Tuesday, September 22, 2015

I’m back again – for now.

Over the past year or so this blog had been dying a slow, quiet death as I focused my blogging attention on other areas (www.ontwowheels-eh.blogspot.com). However, now that we are in the heat of another election campaign, it seems appropriate to resurrect it as a means to vent about the election in general and the parties/leaders in particular. So here goes.


A friend just posted this comment on Facebook:

“Getting pretty tired of all these election ads and promises...not sure where all this money is going to come from to pay for these promises but it makes me nervous.”

And she’s absolutely right. Election campaigns have become little more than an endless stream of promises, each party trying to one-up the opposition and appeal to a smaller and smaller demographic as the electorate gets further and further sub-divided into special interests/races/religions/geographies/whathaveyou.

I know why they do it – an announcement a day keeps the parties in the news cycle.  However, this mindless quest to top the charts can be counter-productive. Voters get tired of steady announcements and the predictable attacks they generate. The fiscally responsible become concerned about the ability to pay for it all. And the cynics’ positions become more entrenched as they realise how few of those promises will ever see the light of day once the election is over.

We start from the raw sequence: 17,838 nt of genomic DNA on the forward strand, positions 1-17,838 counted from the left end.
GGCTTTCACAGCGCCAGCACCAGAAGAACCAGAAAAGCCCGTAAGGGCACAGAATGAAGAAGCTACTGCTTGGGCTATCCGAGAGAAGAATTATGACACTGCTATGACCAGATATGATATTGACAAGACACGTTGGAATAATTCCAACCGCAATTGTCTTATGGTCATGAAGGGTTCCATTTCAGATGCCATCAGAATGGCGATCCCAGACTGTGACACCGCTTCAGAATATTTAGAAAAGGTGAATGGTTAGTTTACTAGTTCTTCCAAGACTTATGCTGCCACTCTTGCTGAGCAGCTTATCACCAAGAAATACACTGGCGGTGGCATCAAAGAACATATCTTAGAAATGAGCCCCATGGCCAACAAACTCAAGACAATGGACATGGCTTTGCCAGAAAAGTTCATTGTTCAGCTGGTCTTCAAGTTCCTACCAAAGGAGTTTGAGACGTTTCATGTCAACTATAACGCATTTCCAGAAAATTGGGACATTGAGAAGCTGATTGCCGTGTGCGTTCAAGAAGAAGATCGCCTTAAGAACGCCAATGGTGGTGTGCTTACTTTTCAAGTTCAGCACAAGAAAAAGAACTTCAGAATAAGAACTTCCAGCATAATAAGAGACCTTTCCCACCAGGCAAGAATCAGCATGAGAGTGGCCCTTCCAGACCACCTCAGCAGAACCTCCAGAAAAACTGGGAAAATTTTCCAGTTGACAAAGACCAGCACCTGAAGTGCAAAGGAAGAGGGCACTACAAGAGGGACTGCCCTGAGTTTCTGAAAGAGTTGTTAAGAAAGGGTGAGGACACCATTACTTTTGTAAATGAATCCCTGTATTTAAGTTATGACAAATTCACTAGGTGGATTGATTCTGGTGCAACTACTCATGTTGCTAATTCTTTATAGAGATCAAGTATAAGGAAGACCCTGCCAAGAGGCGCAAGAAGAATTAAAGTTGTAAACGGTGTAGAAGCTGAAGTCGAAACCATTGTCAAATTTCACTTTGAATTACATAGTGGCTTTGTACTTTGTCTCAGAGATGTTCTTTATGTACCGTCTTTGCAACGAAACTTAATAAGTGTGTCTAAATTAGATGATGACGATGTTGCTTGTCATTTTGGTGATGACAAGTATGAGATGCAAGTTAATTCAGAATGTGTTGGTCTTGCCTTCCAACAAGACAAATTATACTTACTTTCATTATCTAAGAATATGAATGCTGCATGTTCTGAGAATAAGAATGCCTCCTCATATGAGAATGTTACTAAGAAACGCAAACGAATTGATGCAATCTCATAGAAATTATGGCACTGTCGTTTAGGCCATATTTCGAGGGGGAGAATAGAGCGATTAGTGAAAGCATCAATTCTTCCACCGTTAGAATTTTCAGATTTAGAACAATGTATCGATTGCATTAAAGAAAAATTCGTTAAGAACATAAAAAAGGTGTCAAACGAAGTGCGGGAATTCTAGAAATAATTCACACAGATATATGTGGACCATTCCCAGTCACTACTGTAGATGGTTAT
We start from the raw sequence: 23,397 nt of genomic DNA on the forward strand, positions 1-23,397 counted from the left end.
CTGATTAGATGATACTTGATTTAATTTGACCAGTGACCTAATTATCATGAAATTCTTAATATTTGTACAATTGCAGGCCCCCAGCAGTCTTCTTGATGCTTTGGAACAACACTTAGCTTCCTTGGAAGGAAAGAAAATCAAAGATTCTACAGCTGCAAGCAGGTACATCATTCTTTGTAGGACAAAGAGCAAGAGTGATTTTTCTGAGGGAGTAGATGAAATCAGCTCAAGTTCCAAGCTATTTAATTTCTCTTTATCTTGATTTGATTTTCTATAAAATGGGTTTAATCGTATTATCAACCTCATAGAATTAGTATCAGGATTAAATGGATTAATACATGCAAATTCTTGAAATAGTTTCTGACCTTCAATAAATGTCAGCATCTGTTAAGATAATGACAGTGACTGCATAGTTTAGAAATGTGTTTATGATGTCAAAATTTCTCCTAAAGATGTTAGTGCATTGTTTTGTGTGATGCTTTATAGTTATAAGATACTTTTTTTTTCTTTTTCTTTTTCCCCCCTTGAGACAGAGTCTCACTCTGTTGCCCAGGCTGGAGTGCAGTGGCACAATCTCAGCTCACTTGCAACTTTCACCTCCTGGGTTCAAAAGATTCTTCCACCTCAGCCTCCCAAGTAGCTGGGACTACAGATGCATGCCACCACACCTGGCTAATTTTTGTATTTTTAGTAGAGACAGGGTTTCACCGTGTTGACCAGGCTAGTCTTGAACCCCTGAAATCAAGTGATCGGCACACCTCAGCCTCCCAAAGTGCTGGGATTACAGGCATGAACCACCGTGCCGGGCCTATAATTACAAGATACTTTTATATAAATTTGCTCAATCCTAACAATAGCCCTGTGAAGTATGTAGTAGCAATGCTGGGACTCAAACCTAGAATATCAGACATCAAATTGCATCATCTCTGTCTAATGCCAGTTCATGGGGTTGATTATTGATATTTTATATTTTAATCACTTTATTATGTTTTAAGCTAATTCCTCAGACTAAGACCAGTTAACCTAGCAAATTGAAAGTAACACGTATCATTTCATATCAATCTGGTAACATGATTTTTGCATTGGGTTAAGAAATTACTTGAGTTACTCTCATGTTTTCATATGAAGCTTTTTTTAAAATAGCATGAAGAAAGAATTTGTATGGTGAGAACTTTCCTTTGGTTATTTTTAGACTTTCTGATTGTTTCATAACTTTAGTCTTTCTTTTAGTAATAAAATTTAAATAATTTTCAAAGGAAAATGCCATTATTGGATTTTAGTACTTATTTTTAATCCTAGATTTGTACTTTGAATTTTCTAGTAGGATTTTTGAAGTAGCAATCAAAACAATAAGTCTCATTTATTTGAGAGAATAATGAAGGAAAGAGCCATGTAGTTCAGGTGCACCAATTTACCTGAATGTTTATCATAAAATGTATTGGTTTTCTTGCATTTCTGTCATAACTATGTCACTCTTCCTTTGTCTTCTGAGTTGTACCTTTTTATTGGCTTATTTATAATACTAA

So I have a modest proposal.

In my utopia, an election campaign would go as follows. Treat it like a request for proposal. First the writ is dropped. That is followed by a period of several weeks during which no campaigning can occur, but during which the parties develop and publish detailed platforms outlining government direction, major policies, new spending initiatives they would support, etc. (The proposal.) Once the platforms are published the parties and candidates can begin campaigning, explaining why their their platforms are better and responding to voter and media questions about the details through a combination of public meetings and door-knocking. Then we vote.

Now wouldn’t that be more civilised?